Corporate tax incentives reduce investment costs for businesses, which may affect investment and location decisions. They apply through different designs and interact with countries’ standard tax systems, often making it difficult for tax policy makers and researchers to compare their generosity and assess their impacts across countries. This paper develops a methodology to calculate forward-looking corporate effective tax rates (ETRs) summarising tax relief from investment tax incentives into comparable indicators. It presents ETR indicators for seven Sub-Saharan African countries. Empirical results show that tax incentives substantially lower corporate taxation across these countries. On average, tax incentives reduce ETRs by 30% in the food and automotive industries compared to the standard tax treatment. ETRs often differ among taxpayers in a same sector and country - by up to 55%. The most generous tax treatment is typically offered within Special Economic Zones, where tax incentives can reduce ETRs to near zero.

This Technical Paper presents the results of research on the impact of taxation and other regulations on micro and small enterprises (MSEs) in two countries of sub-Saharan Africa. The fiscal and other regulations of the countries studied — Niger and Swaziland — and their administrative systems are quite different. Based on approximately similar samples of enterprises from the two countries, this study estimated and compared the level of compliance with these different legal requirements, and also ascertained their consequences for the functioning and growth of these enterprises.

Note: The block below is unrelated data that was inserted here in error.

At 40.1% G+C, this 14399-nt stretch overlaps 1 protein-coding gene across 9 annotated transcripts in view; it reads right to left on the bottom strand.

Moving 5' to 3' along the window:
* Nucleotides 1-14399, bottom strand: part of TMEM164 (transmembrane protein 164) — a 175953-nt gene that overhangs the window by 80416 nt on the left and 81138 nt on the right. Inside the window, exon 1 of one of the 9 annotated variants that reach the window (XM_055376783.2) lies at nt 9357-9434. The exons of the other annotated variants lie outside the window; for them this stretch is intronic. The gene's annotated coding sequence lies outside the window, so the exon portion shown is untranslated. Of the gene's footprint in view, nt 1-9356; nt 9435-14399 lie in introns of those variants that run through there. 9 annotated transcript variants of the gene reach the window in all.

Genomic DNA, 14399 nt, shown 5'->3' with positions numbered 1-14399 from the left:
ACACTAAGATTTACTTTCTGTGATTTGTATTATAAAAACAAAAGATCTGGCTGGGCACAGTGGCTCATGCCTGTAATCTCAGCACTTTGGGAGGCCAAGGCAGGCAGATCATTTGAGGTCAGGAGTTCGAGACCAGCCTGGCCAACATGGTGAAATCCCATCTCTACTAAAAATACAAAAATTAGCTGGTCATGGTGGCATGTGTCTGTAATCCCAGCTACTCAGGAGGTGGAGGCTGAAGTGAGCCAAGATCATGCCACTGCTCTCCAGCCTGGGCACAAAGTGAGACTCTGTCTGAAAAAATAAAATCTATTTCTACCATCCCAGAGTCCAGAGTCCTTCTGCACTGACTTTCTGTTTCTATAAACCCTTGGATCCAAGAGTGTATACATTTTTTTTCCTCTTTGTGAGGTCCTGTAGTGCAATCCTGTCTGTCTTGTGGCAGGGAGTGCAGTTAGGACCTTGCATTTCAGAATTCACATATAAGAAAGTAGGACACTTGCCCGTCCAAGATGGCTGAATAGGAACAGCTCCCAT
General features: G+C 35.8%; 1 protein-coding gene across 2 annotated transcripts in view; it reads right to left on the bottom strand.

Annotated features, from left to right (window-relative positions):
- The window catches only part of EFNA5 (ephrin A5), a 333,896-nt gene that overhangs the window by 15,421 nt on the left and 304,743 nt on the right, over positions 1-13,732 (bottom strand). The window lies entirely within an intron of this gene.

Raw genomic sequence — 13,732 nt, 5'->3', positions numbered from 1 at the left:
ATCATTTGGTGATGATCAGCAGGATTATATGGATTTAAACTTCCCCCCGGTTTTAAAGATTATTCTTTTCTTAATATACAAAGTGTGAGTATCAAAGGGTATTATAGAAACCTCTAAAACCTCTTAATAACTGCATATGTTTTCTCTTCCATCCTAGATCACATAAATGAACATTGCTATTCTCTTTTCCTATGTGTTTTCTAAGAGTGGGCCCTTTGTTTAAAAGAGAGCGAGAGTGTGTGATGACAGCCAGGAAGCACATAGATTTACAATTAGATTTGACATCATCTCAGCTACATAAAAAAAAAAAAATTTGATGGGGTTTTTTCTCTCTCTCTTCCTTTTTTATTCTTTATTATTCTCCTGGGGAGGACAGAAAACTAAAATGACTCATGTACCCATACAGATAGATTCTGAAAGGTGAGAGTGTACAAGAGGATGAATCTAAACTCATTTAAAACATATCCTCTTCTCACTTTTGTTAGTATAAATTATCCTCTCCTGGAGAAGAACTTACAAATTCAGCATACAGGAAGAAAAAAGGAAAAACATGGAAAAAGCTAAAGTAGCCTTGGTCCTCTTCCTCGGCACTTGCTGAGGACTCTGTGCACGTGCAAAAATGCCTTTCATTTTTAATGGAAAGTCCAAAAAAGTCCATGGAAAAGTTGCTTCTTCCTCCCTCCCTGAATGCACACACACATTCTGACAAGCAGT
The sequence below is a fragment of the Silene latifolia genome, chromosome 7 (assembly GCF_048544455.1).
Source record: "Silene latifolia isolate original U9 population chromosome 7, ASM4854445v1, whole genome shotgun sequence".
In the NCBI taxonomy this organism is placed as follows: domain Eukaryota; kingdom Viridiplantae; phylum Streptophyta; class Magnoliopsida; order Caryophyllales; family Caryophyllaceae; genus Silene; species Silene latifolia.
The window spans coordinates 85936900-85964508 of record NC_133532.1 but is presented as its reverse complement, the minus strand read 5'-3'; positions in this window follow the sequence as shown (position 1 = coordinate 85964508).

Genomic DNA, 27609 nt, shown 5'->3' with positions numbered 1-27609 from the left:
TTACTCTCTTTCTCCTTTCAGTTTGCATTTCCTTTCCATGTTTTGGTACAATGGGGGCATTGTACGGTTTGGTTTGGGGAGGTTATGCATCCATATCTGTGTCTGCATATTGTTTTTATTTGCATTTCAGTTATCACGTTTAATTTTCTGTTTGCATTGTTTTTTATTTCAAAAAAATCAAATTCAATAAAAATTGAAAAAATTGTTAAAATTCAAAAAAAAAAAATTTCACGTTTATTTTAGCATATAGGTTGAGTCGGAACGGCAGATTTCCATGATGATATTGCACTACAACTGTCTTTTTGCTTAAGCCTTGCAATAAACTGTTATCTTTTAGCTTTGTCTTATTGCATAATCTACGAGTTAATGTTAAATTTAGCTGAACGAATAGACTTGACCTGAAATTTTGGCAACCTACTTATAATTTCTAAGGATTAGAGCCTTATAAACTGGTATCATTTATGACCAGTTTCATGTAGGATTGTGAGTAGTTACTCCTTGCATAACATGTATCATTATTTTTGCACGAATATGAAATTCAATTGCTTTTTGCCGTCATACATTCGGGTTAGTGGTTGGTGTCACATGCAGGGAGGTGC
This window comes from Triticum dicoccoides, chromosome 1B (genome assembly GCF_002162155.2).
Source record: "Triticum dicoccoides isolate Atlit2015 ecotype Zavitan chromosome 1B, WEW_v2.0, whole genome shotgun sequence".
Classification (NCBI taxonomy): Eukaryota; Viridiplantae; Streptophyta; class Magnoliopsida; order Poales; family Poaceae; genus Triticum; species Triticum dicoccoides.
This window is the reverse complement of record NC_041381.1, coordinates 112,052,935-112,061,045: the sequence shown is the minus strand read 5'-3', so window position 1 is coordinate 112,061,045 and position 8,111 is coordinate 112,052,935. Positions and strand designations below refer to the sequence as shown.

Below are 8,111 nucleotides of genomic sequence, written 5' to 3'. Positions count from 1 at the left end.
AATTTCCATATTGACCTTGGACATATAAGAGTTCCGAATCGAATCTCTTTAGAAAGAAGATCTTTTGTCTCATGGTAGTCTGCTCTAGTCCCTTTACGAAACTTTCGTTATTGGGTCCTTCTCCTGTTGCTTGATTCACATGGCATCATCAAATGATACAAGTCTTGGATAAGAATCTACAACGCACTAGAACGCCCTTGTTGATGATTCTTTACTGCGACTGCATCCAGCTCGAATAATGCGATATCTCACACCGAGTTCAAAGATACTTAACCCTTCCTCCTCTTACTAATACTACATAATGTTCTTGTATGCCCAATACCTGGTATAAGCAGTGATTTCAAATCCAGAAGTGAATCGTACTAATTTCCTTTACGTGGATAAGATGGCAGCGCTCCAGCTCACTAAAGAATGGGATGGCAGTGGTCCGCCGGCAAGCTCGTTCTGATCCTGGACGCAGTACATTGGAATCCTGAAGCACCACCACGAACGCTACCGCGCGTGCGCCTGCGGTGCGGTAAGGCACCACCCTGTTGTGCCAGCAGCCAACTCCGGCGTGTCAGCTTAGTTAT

The research revealed that the MSEs of the two countries do not comply with all the applicable regulations. The level of compliance itself depended more on the type of regulation and characteristics of the MSEs studied than on the country. It appears that the proportion of MSEs that are registered was nearly identical in the two countries, while differences depend primarily on location (rural versus urban) ...

L’année 2013 offre au gouvernement l’occasion de réorienter sa politique budgétaire en exploitant les recettes importantes qui devraient être générées par la SACU et de résoudre certains des défis budgétaires à plus long terme auxquels le pays est confronté. Dans cette optique, le gouvernement peut puiser dans les recommandations de réformes inscrites dans la version mise à jour de son calendrier d’ajustement budgétaire (Fiscal Adjustment Roadmap - FAR), lequel met l’accent, à moyen terme, sur les aspects suivants : i) l’adoption et la mise en oeuvre de la loi relative à la gestion des finances publiques (GFP) ; ii) la suppression de la procyclicité de la politique budgétaire ; iii) le développement d’un cadre de dépense à moyen terme (CDMT) ; et iv) le renforcement de la mobilisation des ressources intérieures. Les mesures budgétaires, associées aux réformes visant à améliorer le climat des investissements et au développement de régimes de protection sociale exhaustifs, sont nécessaires pour amener l’économie sur la voie d’une croissance inclusive.


The year 2013 presents an opportunity for the government to redirect its fiscal policy by utilising the projected high SACU receipts and to address some of the longer-term fiscal challenges. In this endeavour, the government can draw on reform recommendations in its updated Fiscal Adjustment Roadmap (FAR), which, over the medium term, puts emphasis on: i) adoption and implementation of the Public Finance Management (PFM) Bill; ii) removing pro-cyclicality of fiscal policy; iii) developing a medium-term expenditure framework (MTEF); and iv) strengthening domestic resource mobilisation. The fiscal measures, together with reforms of the investment climate and the development of comprehensive social protection schemes, are needed to bring the economy onto an inclusive growth path.